RSS Feed

Tag Archives: J.H. Prynne

Encroach to Resume by Peter Larkin (Shearsman Books)

Encroach to Resume by Peter Larkin (Shearsman Books)

Peter Larkin has been publishing poems about trees for almost 40 years, yet with each new collection he brings fresh perspectives. This arises in part from his close attention to trees, an attention which he invites us as readers to share. It is also nourished by his interest in scientific research into trees and forests, and recent philosophical debate on the non-human and our relationship to it. 

In his latest volume, Encroach to Resume, ‘Bodies the Trees of’ is a good example of the way science informs the poetry. The poem takes as its principal source The Body Language of Trees: A Handbook for Failure Analysis by Claus Mattheck and Helge Breloer, a book given to Larkin by J H Prynne. The handbook is focused on the hazards that trees can pose: how they break, why they break, and why sometimes they break when we don’t expect them to. The authors identify a series of indicators of stress and potential failure, the ‘body language’ of the title. 

Larkin has written before about the interaction of a tree with its environment and how this shapes the eventual form a tree takes. In ‘Bodies the Trees of’ he explores the idea of a tree being the record of the various vicissitudes it has had to negotiate through its life. Each response a tree makes to stress generates potential lines of fracture. Thus ‘cracks radiate, the root-swerve revolves describes (sub-writes) a blow’ (para 2) and ‘silent signs render screams to seams’ (para 4). ‘Sub-writes’ here evokes ‘underwrite’ (risk insurance), and ‘screams’ suggests both the sound of sheering timber and the cry of someone struck by a falling branch. 

The poem goes on to explore various aspects of potential stresses which might cause failure, and the way in cities we deal with risks through pruning and felling, constraining ‘branches in harness’. It also generalises this image of vulnerability to say something about our own being in the world. In paragraph 7 we read: ‘excessive stalling into shape    trees share horizons of the body across all the unsheltered flesh of the world’. 

A very different poem is ‘Given Trees Their Other Side of Nature’, a text which engages explicitly in metaphysical speculation. The poem is prefaced by three epigraphs, the first from Rilke’s Erlebnis in which the subject of the text wonders if he has been ‘transported to the other side of Nature’. This is followed by the environmental philosopher Bruce V. Foltz asserting that ‘the other side of nature is the side that allows it to be more than…our own production. The other side is the side we sense but do not see…’. The third epigraph is from Emily Dickinson: ‘I could not find a privacy/from Nature’s sentinels –‘.

The sense of there being an otherness in nature, a numinous presence we scarcely apprehend, is a common theme in Larkin’s work. This for him is not a transcendent reality but something we experience phenomenologically, however mysteriously. Thus in the seventh section of the poem Larkin writes: ‘Nature’s other side no less born, sensory only as its gift bestirs     a fragility not quite nearby but companionate burden’. In the central part of section 10 we read:

rootedness scratches

at a dimensionless

deflective abiding

in welts of belonging

the unaccountable,

prongs of the trees

smack at nature’s

reserve

It is through the material presence of trees that we have a sense of this otherness. Section 9 includes the line:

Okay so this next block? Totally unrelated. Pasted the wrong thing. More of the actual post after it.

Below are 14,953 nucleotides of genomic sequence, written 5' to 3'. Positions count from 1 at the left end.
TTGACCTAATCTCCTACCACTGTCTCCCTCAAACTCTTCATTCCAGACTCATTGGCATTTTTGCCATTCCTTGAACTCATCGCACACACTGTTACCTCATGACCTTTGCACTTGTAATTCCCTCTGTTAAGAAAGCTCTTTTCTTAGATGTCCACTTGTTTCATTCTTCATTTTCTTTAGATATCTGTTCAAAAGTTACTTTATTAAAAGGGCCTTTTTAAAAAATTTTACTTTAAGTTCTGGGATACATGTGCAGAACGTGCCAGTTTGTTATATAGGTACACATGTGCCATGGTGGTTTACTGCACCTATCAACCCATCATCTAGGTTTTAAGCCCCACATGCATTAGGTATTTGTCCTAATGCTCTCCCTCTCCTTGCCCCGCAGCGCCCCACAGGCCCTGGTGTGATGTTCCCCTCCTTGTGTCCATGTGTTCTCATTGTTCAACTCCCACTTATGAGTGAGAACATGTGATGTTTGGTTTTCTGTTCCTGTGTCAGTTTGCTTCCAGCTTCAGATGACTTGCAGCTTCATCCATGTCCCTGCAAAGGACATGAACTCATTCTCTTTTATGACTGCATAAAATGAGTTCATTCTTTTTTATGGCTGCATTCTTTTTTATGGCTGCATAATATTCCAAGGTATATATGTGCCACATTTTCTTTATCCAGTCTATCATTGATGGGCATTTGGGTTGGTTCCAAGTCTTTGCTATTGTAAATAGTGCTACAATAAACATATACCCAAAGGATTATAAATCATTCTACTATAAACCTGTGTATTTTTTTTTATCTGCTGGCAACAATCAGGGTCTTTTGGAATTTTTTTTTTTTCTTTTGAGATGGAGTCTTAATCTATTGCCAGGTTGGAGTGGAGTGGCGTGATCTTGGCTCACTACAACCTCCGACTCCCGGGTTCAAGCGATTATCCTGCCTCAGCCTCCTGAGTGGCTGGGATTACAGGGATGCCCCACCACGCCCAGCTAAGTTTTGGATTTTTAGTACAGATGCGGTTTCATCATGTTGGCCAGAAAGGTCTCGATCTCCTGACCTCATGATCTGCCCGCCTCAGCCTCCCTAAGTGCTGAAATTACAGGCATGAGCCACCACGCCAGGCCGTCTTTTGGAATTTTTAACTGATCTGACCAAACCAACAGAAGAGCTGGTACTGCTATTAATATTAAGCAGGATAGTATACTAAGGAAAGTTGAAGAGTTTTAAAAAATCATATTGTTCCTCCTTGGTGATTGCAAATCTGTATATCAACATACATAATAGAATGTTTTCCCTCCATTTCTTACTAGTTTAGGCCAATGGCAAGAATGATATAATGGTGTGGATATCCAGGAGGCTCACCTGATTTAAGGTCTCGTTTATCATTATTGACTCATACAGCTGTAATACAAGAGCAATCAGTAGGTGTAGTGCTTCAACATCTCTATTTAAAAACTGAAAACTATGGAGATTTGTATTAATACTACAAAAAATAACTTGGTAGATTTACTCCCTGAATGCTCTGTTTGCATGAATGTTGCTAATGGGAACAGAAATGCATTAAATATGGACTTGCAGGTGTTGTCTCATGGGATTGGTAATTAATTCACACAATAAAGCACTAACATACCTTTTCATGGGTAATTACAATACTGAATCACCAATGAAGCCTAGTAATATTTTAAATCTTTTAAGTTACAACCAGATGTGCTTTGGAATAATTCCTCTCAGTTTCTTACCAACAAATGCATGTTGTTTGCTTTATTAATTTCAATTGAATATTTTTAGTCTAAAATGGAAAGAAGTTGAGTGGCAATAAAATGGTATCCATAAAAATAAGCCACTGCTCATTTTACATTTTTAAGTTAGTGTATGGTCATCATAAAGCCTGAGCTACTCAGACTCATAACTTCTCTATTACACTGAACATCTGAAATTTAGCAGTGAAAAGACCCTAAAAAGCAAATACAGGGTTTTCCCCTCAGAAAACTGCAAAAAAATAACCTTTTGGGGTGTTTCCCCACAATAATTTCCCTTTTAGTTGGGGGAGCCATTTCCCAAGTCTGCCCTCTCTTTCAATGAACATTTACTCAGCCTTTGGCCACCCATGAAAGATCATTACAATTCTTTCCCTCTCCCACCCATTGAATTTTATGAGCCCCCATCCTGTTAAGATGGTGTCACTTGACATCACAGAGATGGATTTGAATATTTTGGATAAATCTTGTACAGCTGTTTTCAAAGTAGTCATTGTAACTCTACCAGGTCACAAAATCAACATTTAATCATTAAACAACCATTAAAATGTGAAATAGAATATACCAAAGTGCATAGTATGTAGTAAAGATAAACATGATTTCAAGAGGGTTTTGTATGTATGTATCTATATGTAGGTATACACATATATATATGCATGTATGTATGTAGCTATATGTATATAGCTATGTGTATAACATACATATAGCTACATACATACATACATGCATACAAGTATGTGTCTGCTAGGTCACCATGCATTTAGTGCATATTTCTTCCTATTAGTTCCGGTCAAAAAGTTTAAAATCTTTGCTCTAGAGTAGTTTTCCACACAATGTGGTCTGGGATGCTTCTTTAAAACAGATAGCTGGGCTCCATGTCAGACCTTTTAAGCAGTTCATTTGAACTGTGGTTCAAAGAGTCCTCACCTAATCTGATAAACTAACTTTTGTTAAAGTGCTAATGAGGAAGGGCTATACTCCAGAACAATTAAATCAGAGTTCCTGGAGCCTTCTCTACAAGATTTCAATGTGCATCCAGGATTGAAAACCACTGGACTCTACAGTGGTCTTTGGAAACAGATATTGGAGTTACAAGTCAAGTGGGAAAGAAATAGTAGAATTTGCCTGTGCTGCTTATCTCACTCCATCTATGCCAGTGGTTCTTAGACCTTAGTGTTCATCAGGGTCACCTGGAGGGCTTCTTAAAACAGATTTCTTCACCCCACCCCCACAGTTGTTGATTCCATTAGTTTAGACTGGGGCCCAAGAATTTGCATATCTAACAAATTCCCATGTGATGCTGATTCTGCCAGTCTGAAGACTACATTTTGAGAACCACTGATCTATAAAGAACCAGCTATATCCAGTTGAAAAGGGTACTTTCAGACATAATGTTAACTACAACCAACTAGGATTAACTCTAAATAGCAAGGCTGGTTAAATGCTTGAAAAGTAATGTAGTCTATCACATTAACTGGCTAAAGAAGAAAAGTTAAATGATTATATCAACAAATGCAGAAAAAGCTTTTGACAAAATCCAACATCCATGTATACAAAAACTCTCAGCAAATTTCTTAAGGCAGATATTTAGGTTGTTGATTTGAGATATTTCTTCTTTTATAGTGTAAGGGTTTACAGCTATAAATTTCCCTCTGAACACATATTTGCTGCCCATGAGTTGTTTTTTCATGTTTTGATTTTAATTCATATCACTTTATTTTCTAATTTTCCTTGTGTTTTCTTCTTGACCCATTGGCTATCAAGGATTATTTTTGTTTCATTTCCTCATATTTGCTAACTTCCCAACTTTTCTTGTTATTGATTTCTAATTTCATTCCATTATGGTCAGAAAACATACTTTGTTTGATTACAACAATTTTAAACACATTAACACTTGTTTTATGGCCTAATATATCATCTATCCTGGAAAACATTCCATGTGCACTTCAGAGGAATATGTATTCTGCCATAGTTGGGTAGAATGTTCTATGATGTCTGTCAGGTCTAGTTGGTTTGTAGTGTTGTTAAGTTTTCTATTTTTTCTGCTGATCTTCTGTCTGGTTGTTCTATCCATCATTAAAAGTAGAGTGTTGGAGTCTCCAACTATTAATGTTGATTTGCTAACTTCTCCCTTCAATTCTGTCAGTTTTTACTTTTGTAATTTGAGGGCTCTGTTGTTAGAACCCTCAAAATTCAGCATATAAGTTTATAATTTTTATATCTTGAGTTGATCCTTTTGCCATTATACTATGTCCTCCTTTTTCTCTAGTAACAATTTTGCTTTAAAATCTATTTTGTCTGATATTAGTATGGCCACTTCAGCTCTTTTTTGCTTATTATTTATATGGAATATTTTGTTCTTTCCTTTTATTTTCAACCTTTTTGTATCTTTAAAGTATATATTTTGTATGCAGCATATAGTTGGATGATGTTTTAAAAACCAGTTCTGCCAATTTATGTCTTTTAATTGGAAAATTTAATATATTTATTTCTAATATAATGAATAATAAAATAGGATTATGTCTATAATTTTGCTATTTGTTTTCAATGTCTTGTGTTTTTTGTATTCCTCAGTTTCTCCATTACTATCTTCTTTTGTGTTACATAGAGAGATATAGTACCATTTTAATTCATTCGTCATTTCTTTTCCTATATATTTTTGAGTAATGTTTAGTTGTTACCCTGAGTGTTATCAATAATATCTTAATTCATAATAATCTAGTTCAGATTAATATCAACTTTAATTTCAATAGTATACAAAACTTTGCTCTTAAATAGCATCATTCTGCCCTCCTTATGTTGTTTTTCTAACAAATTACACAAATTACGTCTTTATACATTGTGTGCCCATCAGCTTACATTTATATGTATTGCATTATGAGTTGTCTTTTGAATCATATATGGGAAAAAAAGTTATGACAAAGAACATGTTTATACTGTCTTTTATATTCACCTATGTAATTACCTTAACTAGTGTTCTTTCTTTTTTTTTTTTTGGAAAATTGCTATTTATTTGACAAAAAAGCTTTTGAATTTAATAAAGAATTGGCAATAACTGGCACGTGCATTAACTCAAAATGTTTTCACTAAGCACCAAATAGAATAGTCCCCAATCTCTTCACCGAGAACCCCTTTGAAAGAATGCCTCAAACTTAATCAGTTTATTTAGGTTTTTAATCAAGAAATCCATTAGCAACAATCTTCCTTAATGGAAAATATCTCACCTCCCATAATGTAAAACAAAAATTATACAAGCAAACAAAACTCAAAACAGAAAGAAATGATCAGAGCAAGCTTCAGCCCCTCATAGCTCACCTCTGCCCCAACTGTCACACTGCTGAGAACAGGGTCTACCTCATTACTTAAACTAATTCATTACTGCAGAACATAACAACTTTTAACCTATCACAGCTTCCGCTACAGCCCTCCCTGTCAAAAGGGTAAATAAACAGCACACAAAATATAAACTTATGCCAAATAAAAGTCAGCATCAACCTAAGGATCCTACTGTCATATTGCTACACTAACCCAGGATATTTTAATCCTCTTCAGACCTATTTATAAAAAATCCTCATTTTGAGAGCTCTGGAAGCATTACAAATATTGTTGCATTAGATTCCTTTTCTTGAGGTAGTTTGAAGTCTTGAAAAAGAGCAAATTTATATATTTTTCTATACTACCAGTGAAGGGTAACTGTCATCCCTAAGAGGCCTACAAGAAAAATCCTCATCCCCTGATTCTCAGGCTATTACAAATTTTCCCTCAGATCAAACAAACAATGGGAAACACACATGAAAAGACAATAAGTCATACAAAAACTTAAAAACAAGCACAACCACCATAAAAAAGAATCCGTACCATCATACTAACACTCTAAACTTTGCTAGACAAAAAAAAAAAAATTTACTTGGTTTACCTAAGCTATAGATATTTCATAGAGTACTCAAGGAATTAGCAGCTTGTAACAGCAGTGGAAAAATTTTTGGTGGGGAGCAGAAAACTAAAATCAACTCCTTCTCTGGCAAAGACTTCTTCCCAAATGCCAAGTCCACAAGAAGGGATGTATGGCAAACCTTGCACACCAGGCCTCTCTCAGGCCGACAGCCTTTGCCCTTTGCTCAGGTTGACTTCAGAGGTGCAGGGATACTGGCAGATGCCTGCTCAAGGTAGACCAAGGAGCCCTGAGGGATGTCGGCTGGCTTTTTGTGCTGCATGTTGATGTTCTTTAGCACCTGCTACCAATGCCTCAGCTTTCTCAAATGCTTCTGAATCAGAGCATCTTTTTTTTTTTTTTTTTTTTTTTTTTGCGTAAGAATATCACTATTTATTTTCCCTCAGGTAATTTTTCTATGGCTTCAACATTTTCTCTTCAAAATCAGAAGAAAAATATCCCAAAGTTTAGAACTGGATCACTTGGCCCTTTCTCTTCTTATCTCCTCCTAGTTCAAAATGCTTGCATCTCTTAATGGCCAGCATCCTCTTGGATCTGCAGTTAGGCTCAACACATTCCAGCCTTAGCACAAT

No such erasure without a raised other side, what is not a lid     hidden only as leanest against, supportive until obstructive enough for prayer

Larkin has made increasing use of the word ‘prayer’ in his poetry in recent years, though who or what is praying in the poems is often ambiguous. Personal pronouns appear rarely in his work.  Here he speaks of prayer ‘not bridging but a thrown (penetrating) embankment, its own least-beyond-from-which’ (section 1). Ultimately it is prayer, understood as a reaching towards, which retains the initiative in this poem, rather than metaphysical argument.

‘As a Tree Not a Tree’ is another fine poem which anticipates many of the themes in ‘Given Trees’. I enjoyed the subtle ambiguities explored here, the sense of a tree containing what is literally ‘not tree’ while also being more than ‘tree’ in a metaphysical or spiritual sense – that a tree ‘shelters what it is not’. Four other poems on various tree-related themes make up the collection as a whole.

Larkin’s texts are challenging, demanding work from the reader. The ideas he explores are often subtle. But the effort is worth making. The global environmental emergency we confront demands of us a very different way of being in the world. Larkin’ poetry is an invitation to reflect on what that might feel like.  

Simon Collings 13th May 2021

Otherhood Imminent Profusion (Critical Documents), Athwart Apron Snaps (Slub Press) by J.H. Prynne

Otherhood Imminent Profusion (Critical Documents), Athwart Apron Snaps (Slub Press) by J.H. Prynne

J.H.Prynne has been presenting us with an extraordinary flow of late materials ever since his 4th ed  Poems (2015) from Bloodaxe. The dust, as they say, may take a while to settle. Most of this material has been in the shape of small press pamphlets from the likes of Face Press, Critical Documents and Broken Sleep. Probably the largest and most substantive of these issuings is Of Better Scrap from Face Press (2019), in large format, in an original as well as a later revised and updated edition. 

This as I’d be aware is a very unusual circumstance of late period lucidity and I cannot think of too many parallels, certainly it is not the Four Quartets. Geoffrey Hill gave us his late Book of Baruch, posthumously.